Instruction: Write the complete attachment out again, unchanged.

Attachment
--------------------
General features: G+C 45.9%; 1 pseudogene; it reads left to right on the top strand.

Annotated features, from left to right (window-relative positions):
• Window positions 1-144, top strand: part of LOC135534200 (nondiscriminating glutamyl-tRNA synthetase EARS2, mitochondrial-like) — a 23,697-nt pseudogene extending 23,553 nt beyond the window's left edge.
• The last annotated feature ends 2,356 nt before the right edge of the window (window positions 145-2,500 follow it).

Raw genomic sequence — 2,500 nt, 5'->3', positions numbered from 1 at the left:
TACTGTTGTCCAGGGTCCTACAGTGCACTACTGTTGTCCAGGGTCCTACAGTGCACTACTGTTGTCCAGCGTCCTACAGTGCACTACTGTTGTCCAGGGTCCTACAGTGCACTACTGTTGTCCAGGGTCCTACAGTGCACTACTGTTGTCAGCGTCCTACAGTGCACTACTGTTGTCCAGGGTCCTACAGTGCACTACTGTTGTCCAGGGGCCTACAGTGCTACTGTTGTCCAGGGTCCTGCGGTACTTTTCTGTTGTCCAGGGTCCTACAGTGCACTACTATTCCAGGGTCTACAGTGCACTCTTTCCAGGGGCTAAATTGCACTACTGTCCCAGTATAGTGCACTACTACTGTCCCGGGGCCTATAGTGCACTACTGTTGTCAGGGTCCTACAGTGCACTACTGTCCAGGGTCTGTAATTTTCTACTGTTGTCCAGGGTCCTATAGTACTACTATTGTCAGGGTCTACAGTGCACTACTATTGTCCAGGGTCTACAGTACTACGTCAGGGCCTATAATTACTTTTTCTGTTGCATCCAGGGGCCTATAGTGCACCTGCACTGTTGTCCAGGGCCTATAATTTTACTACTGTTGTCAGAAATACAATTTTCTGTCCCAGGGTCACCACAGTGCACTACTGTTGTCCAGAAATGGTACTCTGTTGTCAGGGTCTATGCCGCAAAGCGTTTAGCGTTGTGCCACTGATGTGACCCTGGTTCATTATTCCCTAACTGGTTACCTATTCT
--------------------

General features: G+C 45.9%; 1 pseudogene; it reads left to right on the top strand.

Annotated features, from left to right (window-relative positions):
• Window positions 1-144, top strand: part of LOC135534200 (nondiscriminating glutamyl-tRNA synthetase EARS2, mitochondrial-like) — a 23,697-nt pseudogene extending 23,553 nt beyond the window's left edge.
• The last annotated feature ends 2,356 nt before the right edge of the window (window positions 145-2,500 follow it).

Raw genomic sequence — 2,500 nt, 5'->3', positions numbered from 1 at the left:
TACTGTTGTCCAGGGTCCTACAGTGCACTACTGTTGTCCAGGGTCCTACAGTGCACTACTGTTGTCCAGCGTCCTACAGTGCACTACTGTTGTCCAGGGTCCTACAGTGCACTACTGTTGTCCAGGGTCCTACAGTGCACTACTGTTGTCAGCGTCCTACAGTGCACTACTGTTGTCCAGGGTCCTACAGTGCACTACTGTTGTCCAGGGGCCTACAGTGCTACTGTTGTCCAGGGTCCTGCGGTACTTTTCTGTTGTCCAGGGTCCTACAGTGCACTACTATTCCAGGGTCTACAGTGCACTCTTTCCAGGGGCTAAATTGCACTACTGTCCCAGTATAGTGCACTACTACTGTCCCGGGGCCTATAGTGCACTACTGTTGTCAGGGTCCTACAGTGCACTACTGTCCAGGGTCTGTAATTTTCTACTGTTGTCCAGGGTCCTATAGTACTACTATTGTCAGGGTCTACAGTGCACTACTATTGTCCAGGGTCTACAGTACTACGTCAGGGCCTATAATTACTTTTTCTGTTGCATCCAGGGGCCTATAGTGCACCTGCACTGTTGTCCAGGGCCTATAATTTTACTACTGTTGTCAGAAATACAATTTTCTGTCCCAGGGTCACCACAGTGCACTACTGTTGTCCAGAAATGGTACTCTGTTGTCAGGGTCTATGCCGCAAAGCGTTTAGCGTTGTGCCACTGATGTGACCCTGGTTCATTATTCCCTAACTGGTTACCTATTCT